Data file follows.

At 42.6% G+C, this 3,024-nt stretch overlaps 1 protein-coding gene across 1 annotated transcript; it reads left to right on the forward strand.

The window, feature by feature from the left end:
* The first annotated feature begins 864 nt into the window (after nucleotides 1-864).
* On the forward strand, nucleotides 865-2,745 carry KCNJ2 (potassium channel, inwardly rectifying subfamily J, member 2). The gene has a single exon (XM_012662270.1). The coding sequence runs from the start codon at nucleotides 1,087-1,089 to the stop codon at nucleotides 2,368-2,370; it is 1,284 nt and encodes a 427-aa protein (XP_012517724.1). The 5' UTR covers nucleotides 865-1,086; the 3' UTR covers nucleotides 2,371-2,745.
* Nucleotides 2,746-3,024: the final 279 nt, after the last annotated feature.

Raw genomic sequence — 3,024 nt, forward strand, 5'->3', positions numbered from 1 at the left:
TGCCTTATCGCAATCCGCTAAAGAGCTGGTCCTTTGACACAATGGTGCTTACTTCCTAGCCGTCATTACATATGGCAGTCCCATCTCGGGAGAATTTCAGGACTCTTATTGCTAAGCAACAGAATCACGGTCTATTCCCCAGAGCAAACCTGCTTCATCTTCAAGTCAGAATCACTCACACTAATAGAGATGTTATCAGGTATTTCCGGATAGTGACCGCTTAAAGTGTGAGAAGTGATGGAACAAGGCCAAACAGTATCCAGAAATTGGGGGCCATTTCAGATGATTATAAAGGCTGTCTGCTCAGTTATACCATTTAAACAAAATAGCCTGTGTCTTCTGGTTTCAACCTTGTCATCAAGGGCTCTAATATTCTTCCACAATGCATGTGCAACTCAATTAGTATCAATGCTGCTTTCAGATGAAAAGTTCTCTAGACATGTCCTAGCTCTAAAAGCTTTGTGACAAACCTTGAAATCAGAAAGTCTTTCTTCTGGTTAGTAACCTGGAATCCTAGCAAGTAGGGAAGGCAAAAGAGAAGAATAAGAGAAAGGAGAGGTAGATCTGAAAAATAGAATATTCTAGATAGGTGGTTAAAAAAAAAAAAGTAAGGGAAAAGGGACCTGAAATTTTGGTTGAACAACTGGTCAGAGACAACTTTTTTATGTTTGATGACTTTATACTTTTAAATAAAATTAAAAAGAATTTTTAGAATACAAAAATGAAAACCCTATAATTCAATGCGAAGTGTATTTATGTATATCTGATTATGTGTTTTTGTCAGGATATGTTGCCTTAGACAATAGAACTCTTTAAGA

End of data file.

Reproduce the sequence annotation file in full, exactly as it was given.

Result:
At 42.6% G+C, this 3,024-nt stretch overlaps 1 protein-coding gene across 1 annotated transcript; it reads left to right on the forward strand.

The window, feature by feature from the left end:
* The first annotated feature begins 864 nt into the window (after nucleotides 1-864).
* On the forward strand, nucleotides 865-2,745 carry KCNJ2 (potassium channel, inwardly rectifying subfamily J, member 2). The gene has a single exon (XM_012662270.1). The coding sequence runs from the start codon at nucleotides 1,087-1,089 to the stop codon at nucleotides 2,368-2,370; it is 1,284 nt and encodes a 427-aa protein (XP_012517724.1). The 5' UTR covers nucleotides 865-1,086; the 3' UTR covers nucleotides 2,371-2,745.
* Nucleotides 2,746-3,024: the final 279 nt, after the last annotated feature.

Raw genomic sequence — 3,024 nt, forward strand, 5'->3', positions numbered from 1 at the left:
TGCCTTATCGCAATCCGCTAAAGAGCTGGTCCTTTGACACAATGGTGCTTACTTCCTAGCCGTCATTACATATGGCAGTCCCATCTCGGGAGAATTTCAGGACTCTTATTGCTAAGCAACAGAATCACGGTCTATTCCCCAGAGCAAACCTGCTTCATCTTCAAGTCAGAATCACTCACACTAATAGAGATGTTATCAGGTATTTCCGGATAGTGACCGCTTAAAGTGTGAGAAGTGATGGAACAAGGCCAAACAGTATCCAGAAATTGGGGGCCATTTCAGATGATTATAAAGGCTGTCTGCTCAGTTATACCATTTAAACAAAATAGCCTGTGTCTTCTGGTTTCAACCTTGTCATCAAGGGCTCTAATATTCTTCCACAATGCATGTGCAACTCAATTAGTATCAATGCTGCTTTCAGATGAAAAGTTCTCTAGACATGTCCTAGCTCTAAAAGCTTTGTGACAAACCTTGAAATCAGAAAGTCTTTCTTCTGGTTAGTAACCTGGAATCCTAGCAAGTAGGGAAGGCAAAAGAGAAGAATAAGAGAAAGGAGAGGTAGATCTGAAAAATAGAATATTCTAGATAGGTGGTTAAAAAAAAAAAAGTAAGGGAAAAGGGACCTGAAATTTTGGTTGAACAACTGGTCAGAGACAACTTTTTTATGTTTGATGACTTTATACTTTTAAATAAAATTAAAAAGAATTTTTAGAATACAAAAATGAAAACCCTATAATTCAATGCGAAGTGTATTTATGTATATCTGATTATGTGTTTTTGTCAGGATATGTTGCCTTAGACAATAGAACTCTTTAAGA